A series of suppliers are bringing the power of grid computing to real-world applications
Although IBM's new range of grid software, discussed last week, possesses a special importance in terms of moving the technology out of specialised sectors and into the general business market, the company is by no means alone in pushing grids as a solution. Indeed, IBM's announcement included no less than five other grid software manufacturers that it would be working with to help it deploy grids. Two in particular are singled out: Platform Computing and DataSynapse.
The first of these has a full website that is well worth exploring. As well as information about its products, which include what is claimed to be the first commercially supported version of the Globus Toolkit, Platform Globus, there is an excellent selection of freely-available white papers on not just Platform's own products, but many aspects of grid computing too.
The DataSynapse website is less useful. There are details of its main product, Livecluster 3G, with further links to information about the technology, architecture and system components.
Another grid company on IBM's list is Avaki. Its products include a data grid, a compute grid and the two combined, called a comprehensive grid. Avaki has a selection of technical papers and something called Grid Central, which has more links.
The grid company Entropia is notable in two respects. It has perhaps the top two grid gurus, Ian Foster and Carl Kesselman, on its scientific advisory board, and its grids are based entirely on PCs running Windows - making them examples of desktop scavenging grids. The product is called DCGrid.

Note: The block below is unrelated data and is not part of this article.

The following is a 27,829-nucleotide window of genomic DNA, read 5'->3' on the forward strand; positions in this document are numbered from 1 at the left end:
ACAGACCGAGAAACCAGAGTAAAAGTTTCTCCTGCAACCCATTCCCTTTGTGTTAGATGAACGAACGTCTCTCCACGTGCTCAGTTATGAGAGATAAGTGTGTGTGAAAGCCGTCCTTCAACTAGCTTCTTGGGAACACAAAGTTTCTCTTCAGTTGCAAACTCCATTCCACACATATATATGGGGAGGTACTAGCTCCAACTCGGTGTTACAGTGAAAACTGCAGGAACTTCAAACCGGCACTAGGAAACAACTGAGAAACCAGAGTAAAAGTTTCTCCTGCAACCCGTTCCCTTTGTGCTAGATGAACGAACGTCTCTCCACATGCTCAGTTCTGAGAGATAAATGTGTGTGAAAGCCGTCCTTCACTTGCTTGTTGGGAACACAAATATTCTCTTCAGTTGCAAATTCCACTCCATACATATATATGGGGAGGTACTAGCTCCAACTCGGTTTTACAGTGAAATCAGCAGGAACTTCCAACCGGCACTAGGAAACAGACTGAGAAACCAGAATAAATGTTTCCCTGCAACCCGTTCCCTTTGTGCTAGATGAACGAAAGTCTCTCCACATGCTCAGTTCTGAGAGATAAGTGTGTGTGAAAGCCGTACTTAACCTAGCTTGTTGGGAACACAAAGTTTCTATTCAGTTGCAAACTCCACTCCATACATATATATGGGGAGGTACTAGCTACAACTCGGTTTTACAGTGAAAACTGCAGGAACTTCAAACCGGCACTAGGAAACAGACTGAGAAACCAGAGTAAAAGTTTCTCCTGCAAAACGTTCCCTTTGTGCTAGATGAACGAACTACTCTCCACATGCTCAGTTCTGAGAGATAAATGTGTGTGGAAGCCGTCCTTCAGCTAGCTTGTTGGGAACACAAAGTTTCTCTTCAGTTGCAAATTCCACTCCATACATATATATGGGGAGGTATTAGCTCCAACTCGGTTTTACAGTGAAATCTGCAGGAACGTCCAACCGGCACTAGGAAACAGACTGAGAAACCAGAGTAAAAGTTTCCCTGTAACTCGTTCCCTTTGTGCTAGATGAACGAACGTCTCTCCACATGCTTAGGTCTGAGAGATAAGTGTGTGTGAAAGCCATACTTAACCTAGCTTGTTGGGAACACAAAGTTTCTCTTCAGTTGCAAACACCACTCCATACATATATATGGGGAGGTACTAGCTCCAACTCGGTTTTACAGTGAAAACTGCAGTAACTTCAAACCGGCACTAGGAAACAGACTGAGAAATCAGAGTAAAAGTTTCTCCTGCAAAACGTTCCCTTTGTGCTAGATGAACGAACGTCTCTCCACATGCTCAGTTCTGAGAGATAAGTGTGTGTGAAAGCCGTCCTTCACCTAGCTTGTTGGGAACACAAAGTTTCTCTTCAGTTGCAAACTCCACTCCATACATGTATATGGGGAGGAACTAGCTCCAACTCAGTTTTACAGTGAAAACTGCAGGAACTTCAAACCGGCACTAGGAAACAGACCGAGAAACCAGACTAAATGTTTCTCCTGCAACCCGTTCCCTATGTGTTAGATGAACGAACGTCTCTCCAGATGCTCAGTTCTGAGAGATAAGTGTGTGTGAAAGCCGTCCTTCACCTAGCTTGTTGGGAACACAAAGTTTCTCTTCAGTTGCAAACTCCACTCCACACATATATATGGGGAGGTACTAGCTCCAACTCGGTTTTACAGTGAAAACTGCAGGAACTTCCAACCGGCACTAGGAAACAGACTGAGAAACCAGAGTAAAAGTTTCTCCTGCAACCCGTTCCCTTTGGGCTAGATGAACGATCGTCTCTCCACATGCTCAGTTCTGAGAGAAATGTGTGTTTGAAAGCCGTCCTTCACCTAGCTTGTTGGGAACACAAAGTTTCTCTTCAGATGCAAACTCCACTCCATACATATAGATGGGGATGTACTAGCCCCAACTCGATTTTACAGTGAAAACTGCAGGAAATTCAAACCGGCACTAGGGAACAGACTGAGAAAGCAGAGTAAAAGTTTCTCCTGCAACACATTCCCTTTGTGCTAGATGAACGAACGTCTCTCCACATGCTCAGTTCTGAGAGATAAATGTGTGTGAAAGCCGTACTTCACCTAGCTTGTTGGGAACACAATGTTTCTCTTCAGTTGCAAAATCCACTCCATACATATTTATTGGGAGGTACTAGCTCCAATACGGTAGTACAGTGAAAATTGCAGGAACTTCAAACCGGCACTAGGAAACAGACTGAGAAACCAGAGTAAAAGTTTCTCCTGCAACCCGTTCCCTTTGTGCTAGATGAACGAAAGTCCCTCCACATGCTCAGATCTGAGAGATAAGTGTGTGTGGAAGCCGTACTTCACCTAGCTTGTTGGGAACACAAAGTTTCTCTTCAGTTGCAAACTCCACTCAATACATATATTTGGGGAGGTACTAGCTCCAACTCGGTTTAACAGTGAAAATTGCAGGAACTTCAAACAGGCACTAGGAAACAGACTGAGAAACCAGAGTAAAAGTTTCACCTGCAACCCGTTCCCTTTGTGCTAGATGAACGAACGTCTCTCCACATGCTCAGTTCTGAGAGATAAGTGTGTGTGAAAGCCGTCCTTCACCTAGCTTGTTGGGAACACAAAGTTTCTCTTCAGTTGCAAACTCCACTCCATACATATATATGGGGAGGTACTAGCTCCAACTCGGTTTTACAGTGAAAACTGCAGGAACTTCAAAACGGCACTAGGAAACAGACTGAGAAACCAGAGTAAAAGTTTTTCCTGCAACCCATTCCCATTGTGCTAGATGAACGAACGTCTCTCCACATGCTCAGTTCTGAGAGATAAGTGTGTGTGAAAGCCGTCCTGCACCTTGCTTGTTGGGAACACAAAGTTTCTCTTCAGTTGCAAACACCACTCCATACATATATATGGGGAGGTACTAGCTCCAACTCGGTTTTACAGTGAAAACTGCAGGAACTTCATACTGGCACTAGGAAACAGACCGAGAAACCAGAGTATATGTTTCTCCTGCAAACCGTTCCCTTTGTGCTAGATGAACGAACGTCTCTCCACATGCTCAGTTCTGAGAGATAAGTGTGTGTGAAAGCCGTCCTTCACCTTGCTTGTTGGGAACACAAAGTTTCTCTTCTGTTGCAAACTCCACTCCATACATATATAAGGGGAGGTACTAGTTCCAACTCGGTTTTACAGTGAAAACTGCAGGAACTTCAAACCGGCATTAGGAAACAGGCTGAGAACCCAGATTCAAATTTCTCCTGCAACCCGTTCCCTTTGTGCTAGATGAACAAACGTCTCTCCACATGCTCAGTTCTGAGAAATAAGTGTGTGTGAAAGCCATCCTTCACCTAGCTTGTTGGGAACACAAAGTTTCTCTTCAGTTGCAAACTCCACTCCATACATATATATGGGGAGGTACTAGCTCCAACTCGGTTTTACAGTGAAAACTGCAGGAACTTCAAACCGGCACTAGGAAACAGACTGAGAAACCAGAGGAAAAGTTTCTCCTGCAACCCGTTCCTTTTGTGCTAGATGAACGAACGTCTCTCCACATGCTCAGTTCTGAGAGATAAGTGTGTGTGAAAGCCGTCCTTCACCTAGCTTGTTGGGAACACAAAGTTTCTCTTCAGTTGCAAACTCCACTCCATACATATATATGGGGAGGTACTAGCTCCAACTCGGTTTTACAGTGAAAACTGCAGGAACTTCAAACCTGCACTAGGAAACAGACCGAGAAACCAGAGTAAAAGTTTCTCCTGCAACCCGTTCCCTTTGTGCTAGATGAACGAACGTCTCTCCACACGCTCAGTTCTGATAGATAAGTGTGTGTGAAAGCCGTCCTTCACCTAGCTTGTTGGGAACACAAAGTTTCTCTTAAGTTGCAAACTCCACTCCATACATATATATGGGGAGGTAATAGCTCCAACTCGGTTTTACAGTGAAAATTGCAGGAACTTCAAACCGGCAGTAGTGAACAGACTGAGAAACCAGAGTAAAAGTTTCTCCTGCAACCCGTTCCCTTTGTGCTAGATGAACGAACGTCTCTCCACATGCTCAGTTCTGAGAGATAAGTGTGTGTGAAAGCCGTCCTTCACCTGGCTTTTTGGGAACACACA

Another interesting company is United Devices. It has a series of Grid FAQs and details of its grid solutions. These include the Enterprise Metaprocessor, with links to more info, and the Metaprocessor on Demand.
Metaprocessor on Demand is a remarkable "pay-as-you-go" computing solution that allows customers to tap into a grid of 8,000 CPUs providing some 14 Teraflops. Those 8,000 machines are owned by Gateway, which cleverly uses spare cycles on machines located in its retail stores across the US.
And if you need even more power, you could always tap into the Global Metaprocessor, which draws on the power of 1.8 million computer systems around the world. The only drawback is that this extraordinary grid is only available to those with "projects that better humankind", such as cancer research.
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